Tag Archives: teaching



NOTE:  The following is my answer to Question 3.5 in Jo Boaler’s online class: How To Learn Math.  “Which ideas from this paragraph struck you? Write 1-2 paragraphs on why you like it. What does it mean for learners of math?”  The original paragraph by Peter Sims can be found here Daring To Stumble on the Road to Recovery (The New York Times, August 6, 2011, paragraph 16.)

The paragraph written by Peter Sims (NY Times) is both succinct and tremendously thought-provoking.  He seems to have captured, in a very brief space, the key elements supporting intellectual creativity.  I think what most resonates with me, however, is the author’s core belief that we must be unafraid.  In short, we cannot conceive new ideas,  create new inventions, or learn new concepts if we are afraid.  To become unafraid, we need to move out of our comfort zone, physically and mentally, and even entertain wild and crazy ideas.  We need to suspend judgment of a situation so we do not limit the possible solutions and thereby stifle our creativity.  Furthermore, we must allow ourselves not only to be wrong but also to be alone in our beliefs – if we believe strongly enough that we are right.   Finally, we must be courageous and not give up when the task is difficult or even overwhelming.

Many students (and adults) fear math, which creates a wall that greatly impedes learning.  Peter Sims’ paragraph lists several specific characteristics that when developed will help students overcome this fear.  By sharing new research, such as we grow new brain synapses when we learn from our mistakes, we may encourage students to become more comfortable with being wrong.  Ironically, being wrong will allow them to learn better.  Also if we create a classroom environment that withholds judgment of all ideas, students may be less inclined to pre-judge their own ideas as unworthy, which will help them to persevere in working toward a solution.  In addition, this positive classroom environment may embolden students to stand up for their solutions, further deepening and enriching the mathematical discussions.  When we fear something, we are often tempted to give up.  If we can help students to be less afraid of making mistakes or being wrong, they may persist when faced with a difficult problem, which will increase their chances of making and learning from their mistakes.

(Photograph from MIcrosoft Office Clip Art, search string “fear.”)


Dinosaur Math

Because I’m home with a broken foot, my daughter happened to overhear part of my latest tutoring session.  What she heard was my student abruptly asking, “Do you know how long ago dinosaurs became extinct?”  (This type of comment is very common during our sessions.)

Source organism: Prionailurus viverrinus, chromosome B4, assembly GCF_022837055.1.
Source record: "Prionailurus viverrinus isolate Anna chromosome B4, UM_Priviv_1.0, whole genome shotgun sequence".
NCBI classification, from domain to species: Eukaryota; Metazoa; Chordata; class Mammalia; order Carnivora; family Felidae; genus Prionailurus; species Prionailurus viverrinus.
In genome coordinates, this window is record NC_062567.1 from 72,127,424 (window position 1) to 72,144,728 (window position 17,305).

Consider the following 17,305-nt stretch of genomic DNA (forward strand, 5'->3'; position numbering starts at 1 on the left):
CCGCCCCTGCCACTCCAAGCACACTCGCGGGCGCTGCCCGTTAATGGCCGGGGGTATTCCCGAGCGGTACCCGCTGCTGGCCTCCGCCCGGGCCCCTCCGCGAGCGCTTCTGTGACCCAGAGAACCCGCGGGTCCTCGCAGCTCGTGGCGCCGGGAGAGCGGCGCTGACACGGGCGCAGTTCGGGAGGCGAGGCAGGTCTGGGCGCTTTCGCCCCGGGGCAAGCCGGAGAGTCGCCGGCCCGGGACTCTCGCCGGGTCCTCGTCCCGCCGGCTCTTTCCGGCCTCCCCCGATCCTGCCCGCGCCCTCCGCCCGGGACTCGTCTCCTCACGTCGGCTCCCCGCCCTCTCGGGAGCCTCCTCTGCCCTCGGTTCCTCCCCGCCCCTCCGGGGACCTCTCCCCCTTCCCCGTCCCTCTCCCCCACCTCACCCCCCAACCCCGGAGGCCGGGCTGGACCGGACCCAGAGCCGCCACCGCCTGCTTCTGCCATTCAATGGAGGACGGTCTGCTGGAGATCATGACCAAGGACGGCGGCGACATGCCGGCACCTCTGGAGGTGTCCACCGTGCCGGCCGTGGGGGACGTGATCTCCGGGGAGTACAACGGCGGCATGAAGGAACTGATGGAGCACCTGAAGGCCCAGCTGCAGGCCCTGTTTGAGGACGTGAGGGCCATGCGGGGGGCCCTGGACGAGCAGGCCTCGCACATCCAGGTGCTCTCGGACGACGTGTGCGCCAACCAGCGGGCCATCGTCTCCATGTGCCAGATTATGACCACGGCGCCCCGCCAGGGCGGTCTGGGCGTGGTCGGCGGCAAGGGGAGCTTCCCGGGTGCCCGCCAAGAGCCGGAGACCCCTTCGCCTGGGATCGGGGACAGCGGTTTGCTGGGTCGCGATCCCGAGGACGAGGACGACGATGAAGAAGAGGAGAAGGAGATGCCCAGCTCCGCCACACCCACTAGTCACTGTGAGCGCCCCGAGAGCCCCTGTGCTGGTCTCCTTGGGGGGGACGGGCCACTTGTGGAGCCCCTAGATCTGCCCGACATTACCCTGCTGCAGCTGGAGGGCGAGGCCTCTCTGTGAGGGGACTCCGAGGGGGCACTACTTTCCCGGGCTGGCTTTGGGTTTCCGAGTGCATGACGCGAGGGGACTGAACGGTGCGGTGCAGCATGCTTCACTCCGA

Later, my daughter, who is 15, told me she was amazed I didn’t immediately shut down the dinosaur conversation.  I explained to her that listening to this student is an important part of teaching him.  Over several months we have built a relationship; we listen to each other.  As a result, I can challenge him to change how he solves problems, or to try something new.  It works.

It was only later I remembered another reason I listen (at least for a while) to these apparently random, off-topic utterances.  It’s because they frequently spring from a math-related source.  Take the dinosaur comment.  He wasn’t asking because he didn’t know how long ago dinosaurs became extinct.  Rather, he wanted to know if I knew because something about it was bugging him.  He wondered:  If 200 years ago scientists discovered that – 65 million years earlier – dinosaurs had become extinct, then why don’t we now say dinosaurs have been extinct for 65 million two hundred years?  (I chose to ignore the when-did-scientists-know-it question and instead focused on the concept of rounding.)

I used a whiteboard and wrote the numbers 65,000,000 and 65,000,100.  (Okay, I finessed the date a little and said, let’s just use 100 years.)  We talked about rounding and the fact that it would take a really long time before it would make sense to say anything other than dinosaurs became extinct 65 million years ago.  He seemed content and I was happy that I had answered what turned out to be a good question.

It was only a day or so later I realized I had missed an opportunity to make the concept more real.

What if, instead, I had said:  How long is 65 million seconds?  Next tutoring session we start with this one!